Southern California Republican Party Vice Chair Jon Fleischman has dropped his push to change the California Republican Party bylaws to bar decline-to-state voters from casting a vote in the Republican primary.
Fleischman, the publisher of FlashReport, wrote in a blog post today that he decided to withdraw his proposal because misinformation about the changes and its effects were causing fractures in the party.
"You had a bunch of people going around and telling people that if you adopt this change our party will lose elections because of it," he said in an interview. "I don't think it is a conculsive case because no one has the data."
The proposal came under fire from some Republicans who worried that the move could discourage independent voters, who now make up 20 percent of the electorate, from supporting Republican candidates. Sen. Abel Maldonado, R-Santa Maria, called it "suicidal."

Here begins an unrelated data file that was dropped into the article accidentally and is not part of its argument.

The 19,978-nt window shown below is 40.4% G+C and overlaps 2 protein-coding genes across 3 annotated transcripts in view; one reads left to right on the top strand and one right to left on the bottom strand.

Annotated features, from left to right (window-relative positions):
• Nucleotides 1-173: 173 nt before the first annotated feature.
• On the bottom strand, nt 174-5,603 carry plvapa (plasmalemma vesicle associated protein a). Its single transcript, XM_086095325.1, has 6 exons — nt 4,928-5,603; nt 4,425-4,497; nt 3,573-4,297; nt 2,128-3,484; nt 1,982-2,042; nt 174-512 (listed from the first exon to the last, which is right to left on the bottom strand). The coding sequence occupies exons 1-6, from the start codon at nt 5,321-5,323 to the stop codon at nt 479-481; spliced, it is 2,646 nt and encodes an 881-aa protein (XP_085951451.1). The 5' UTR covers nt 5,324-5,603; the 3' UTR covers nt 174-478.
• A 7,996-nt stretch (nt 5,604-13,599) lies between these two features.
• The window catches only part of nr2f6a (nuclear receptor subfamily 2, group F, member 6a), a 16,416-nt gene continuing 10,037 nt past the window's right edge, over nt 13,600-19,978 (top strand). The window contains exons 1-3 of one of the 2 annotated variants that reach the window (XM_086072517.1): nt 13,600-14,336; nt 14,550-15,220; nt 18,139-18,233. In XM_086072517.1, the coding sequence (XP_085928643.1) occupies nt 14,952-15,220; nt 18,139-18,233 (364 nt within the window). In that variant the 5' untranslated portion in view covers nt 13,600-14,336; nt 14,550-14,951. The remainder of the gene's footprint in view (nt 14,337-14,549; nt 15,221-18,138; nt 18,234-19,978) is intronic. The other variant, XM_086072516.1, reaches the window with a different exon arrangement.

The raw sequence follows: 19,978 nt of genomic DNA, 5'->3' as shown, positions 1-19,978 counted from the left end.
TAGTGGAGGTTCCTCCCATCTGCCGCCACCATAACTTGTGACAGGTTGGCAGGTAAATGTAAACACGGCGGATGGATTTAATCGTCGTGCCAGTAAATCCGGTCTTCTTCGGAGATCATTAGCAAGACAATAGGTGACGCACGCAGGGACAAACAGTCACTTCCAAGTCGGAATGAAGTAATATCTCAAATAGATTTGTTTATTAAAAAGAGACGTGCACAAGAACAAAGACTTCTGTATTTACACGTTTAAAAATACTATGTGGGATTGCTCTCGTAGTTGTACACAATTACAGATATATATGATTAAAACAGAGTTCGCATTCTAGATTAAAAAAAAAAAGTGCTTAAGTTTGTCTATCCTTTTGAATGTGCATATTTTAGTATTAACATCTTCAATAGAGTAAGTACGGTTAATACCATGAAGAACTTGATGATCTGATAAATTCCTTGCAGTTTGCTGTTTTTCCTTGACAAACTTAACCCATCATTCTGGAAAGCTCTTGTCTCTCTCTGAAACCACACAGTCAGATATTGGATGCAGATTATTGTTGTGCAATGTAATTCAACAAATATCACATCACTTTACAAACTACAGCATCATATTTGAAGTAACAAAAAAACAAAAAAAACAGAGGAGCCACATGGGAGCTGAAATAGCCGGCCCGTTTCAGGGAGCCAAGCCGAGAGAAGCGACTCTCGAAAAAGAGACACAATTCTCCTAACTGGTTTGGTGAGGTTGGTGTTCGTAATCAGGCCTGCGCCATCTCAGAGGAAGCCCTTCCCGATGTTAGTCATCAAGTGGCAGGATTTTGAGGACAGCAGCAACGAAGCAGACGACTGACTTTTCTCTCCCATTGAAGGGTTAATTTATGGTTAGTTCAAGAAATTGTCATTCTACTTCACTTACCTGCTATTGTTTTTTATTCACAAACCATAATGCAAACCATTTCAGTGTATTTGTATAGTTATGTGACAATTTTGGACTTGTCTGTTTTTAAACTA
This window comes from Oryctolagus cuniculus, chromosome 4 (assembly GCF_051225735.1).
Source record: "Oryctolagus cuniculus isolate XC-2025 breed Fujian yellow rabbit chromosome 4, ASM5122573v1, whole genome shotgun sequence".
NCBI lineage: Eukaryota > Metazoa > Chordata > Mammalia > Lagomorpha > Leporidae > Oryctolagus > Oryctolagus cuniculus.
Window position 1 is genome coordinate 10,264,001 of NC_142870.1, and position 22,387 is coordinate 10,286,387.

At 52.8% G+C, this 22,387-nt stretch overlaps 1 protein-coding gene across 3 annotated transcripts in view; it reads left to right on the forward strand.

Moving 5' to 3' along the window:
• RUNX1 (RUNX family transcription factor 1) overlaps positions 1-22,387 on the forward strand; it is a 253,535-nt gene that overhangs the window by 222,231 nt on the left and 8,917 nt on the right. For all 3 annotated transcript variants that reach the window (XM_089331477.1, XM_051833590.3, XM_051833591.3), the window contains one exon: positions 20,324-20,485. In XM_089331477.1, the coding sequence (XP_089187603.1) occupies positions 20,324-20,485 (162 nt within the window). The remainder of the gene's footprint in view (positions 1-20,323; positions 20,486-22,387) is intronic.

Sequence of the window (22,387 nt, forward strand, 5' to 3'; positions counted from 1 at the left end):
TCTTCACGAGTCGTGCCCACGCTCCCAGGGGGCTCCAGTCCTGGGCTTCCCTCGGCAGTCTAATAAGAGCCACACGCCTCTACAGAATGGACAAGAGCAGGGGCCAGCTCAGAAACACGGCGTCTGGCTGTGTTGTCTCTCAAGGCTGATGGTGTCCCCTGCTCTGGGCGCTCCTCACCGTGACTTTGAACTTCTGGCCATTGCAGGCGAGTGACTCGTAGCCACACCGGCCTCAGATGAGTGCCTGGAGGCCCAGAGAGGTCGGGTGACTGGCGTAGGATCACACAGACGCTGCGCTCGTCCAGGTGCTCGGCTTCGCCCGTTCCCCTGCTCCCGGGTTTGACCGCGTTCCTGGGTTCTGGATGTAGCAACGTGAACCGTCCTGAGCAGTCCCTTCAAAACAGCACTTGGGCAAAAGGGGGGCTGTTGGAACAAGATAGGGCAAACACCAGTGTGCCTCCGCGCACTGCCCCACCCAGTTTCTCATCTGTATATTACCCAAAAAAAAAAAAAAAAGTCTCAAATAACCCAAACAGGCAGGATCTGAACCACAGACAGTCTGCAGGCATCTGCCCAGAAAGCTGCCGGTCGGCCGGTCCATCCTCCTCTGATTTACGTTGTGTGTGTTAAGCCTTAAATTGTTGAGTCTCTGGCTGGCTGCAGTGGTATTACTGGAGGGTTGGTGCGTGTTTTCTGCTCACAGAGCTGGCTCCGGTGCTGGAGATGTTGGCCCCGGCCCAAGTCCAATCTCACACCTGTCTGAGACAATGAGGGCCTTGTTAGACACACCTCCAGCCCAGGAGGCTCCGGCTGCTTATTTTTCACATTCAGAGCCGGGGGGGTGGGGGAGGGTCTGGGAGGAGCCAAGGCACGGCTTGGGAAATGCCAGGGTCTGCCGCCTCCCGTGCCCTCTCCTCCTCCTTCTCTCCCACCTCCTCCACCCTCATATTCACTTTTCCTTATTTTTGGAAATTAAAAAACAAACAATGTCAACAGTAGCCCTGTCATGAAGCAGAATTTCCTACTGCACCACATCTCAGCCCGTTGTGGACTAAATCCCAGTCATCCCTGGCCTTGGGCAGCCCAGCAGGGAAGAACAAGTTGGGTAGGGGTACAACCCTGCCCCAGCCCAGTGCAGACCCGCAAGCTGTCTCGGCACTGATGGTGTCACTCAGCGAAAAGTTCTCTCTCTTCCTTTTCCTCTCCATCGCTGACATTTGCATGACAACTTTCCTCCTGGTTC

Maldonado issued a statement Friday applauding Fleischman's decision to withdrawal the proposal. He said the changes backed by Fleischman "would permanently damage the party and would weaken our chances at winning statewide in November."
Fleischman, however, argued that allowing decline-to-state voters to go to the polls in Republican primaries would weaken the core principles of the Republican Party in the long run.
"My concern is that if you don't give Republicans the responsibility for choosing their nominee, you end up with people in those positions who start to less and less represent the view of Republicans," he said.
Fleischman wrote in the post that his decision to pull back on putting the proposal up for a vote at the upcoming party convention does not mean he will stop pursuing the issue.
"The reality is that as long as someone can registered Decline To State and elect to vote in either major party's primary, we will continue to see the percentage of DTS voters steadily increase at the expense of party registration. Both political parties are going to eventually have to confront this issue head on."
He said in an interview that he plans to continue to advocate for allowing only registered Republicans to vote in GOP primaries, though by pulling the measure from this month's convention, he has missed the deadline for making the change before the 2010 primary.
This post was updated on Sept. 13 to include Maldonado's statement and an interview with Fleischman.